Conference Participation Reflection Paper

Engagement in The Conference

The latest conference was successful, and my participation is self-rated as good. I believe the rating is worth the results on my level of engagement and the quality of engagement. In the conference, I presented the paper How Facebook Affects Relationship, under the Communities & Web 2.0 category. I took the time to read six papers, all of which were interesting. Also, I commented on each one of the papers – the URLs of the papers are at the end of this reflection. At the stream, I was an active participant, making sure to contribute to ideas and asking questions. My participation at the conference level was not vigorous. However, I am still working on my ability to participate in extensive public commentaries.

The conference was organized in a way that we could participate as individuals and as a stream. On my part, I was active in both stream and individual tasks, making sure all deliverables were within time. I did not achieve 100% excellence in keeping time since my stream lagged in decision making and task delegation. Nevertheless, we collaborated to deliver quality throughout the conference. Also, I used the collabolation framework to nature my team player and leadership skills and public commentary, which I feel came out excellent. I had desired to take part in the conference promotion, but other people got the opportunity before I could.

Quality of Engagement

I chose to read six papers which attracted and interested me. My rationale for the choice of papers is that I would have an easy time understanding them, finding whether they relate to my paper, and, importantly, develop a relationship with the author. That way, I was able to understand the papers clearly, participate in discussions that concerned them, and engage the authors.  After reading the paper, I began by the shallow commentary at the stream, and when the debate became heated, other people in the conference would come in to discuss the matter. That way, I found an easy way of promoting debates and taking conversations in directions that would result in further understanding of the topics presented.

AY’s paper is one of the papers that interested me and evoked a significant critical debate. In that paper, ‘Fake news’ and Facebook: the growth of right-wing political groups in Australia, accounts that fake news propagated through social media has led to the rise of Right-wing in Australia. AY finds that Facebook is relatively unrestricted concerning the integrity of information posted. The right-wing political groups exploit the opportunity by spreading fake news and propaganda to grow their member base.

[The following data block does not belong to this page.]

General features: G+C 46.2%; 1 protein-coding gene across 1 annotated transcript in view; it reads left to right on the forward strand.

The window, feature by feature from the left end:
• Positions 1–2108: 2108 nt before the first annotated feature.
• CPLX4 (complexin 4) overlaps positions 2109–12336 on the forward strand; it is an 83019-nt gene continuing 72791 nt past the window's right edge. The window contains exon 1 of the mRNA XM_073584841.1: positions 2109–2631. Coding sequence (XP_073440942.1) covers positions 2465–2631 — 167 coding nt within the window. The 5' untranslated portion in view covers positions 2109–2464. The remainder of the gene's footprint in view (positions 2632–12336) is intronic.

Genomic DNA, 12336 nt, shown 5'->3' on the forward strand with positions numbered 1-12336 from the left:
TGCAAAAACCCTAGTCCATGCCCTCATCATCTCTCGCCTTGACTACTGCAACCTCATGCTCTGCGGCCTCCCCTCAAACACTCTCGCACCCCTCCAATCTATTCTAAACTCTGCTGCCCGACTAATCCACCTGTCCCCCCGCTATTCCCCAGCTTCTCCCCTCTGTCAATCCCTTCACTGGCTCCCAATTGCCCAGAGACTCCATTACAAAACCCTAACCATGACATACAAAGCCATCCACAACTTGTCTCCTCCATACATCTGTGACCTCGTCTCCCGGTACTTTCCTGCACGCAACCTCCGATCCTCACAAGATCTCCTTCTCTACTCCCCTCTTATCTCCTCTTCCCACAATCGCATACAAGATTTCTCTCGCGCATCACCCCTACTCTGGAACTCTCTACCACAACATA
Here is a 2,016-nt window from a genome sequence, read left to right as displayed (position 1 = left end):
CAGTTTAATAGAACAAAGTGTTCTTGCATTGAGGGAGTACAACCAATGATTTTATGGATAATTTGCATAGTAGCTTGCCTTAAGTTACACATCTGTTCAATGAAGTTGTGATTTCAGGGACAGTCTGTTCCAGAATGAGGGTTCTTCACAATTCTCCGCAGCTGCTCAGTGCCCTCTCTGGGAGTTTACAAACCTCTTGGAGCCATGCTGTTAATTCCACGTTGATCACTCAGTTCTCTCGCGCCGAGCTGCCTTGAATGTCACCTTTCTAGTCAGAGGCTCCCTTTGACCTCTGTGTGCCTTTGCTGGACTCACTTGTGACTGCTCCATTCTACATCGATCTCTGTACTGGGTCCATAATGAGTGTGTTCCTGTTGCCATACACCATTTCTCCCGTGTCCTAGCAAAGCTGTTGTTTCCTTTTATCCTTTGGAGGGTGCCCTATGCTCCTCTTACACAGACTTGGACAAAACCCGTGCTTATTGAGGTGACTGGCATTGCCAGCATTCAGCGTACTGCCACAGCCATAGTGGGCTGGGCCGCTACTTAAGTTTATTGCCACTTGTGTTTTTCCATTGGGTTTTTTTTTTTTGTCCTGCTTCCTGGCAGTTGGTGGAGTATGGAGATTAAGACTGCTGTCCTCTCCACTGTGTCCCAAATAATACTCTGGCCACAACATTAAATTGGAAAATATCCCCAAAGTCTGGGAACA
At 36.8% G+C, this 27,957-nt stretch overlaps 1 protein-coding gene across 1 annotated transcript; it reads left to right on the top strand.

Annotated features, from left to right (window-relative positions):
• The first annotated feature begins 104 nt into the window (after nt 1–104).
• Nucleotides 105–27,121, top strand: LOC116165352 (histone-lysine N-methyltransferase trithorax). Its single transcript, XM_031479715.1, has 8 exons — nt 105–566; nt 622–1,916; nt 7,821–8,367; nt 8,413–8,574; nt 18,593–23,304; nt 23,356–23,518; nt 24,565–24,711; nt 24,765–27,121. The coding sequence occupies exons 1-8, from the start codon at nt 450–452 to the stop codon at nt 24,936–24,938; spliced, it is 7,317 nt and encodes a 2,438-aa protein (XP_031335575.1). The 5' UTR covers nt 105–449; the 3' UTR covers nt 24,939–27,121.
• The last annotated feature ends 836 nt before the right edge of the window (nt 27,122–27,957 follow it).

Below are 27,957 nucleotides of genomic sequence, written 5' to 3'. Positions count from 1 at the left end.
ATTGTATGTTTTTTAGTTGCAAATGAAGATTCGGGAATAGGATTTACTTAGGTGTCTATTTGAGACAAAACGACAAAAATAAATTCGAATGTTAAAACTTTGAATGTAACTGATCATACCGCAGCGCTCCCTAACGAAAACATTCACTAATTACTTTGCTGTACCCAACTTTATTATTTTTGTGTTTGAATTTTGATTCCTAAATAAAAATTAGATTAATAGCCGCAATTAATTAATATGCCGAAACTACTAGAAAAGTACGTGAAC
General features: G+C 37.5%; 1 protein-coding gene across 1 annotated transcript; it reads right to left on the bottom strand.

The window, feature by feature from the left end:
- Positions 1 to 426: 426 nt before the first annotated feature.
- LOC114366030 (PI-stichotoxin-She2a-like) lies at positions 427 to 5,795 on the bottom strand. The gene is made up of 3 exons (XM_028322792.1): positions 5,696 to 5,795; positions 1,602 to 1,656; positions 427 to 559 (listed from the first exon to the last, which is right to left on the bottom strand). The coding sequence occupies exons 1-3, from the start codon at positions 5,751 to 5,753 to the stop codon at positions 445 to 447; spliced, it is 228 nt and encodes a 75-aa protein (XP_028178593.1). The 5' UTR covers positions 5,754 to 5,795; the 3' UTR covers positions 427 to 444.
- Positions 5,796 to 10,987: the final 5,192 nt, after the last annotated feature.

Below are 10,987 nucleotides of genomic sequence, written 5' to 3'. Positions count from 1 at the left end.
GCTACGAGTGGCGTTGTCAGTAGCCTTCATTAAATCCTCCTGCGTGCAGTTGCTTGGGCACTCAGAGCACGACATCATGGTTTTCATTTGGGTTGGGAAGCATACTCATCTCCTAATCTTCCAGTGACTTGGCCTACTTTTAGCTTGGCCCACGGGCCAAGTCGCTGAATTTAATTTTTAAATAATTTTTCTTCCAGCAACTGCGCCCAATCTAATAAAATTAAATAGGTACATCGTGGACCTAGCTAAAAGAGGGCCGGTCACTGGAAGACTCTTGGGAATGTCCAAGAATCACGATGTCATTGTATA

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AY’s paper agrees with mine in that content posted on social media platforms is never 100% agreeable, which affects our relationships at the family or society level. I pointed out my agreement to the thesis of his paper – the link to the comment is at the end of this reflection. Overall, his paper led to a debate on how social media leads to mass movements, and or stereotypes, prejudice, or misleads may happen in cases where messages propagated are false.

Discussion About My Paper

In my paper, I argued against Facebook concerning its implications on the relationship of users. I recognized Facebook as one of the most popular social media platforms, whose impacts are possible to trace straightforwardly. I found from the literature review that Facebook affects individual relationships through concepts such as strong-weak ties, self-presentation, and compression management. Also, the effects it has on the relationship of couples include jealousy, oversharing on the platform, loss of communication, addiction to Facebook, and susceptibility to infidelity.

My paper received nineteen comments from five students, excluding mine. Each comment was visible to all students; therefore, some comments were about my paper, and others emphasized on other students’ comments. AM added to my idea that Facebook also harmed relationships through Catfishing – a concept that has already been studied. Nicola compared the information available on Facebook and dating sites regarding how people form relationships.  Overall, all comments praised my paper structure, and the reality of issues I picked from the topic – How Facebook Affects Relationship. Since I was actively engaged all the time, I responded to the comments almost instantly after receiving and reviewing them. I had an easy time answering the many questions that concerned my topic since I had reasserted extensively in the course of my writing. I was compelled by some questions to explain more, but we had to allow others to participate in the conference. Therefore, one student requested that I give her a detail of statistics concerning the harmed relationships outside the conference, which I did through email.


URL for my paper:

URL for papers I commented on:

URL of the comment to AY’s paper:

URL of AM’s comment:

URL of Nicola’s comment :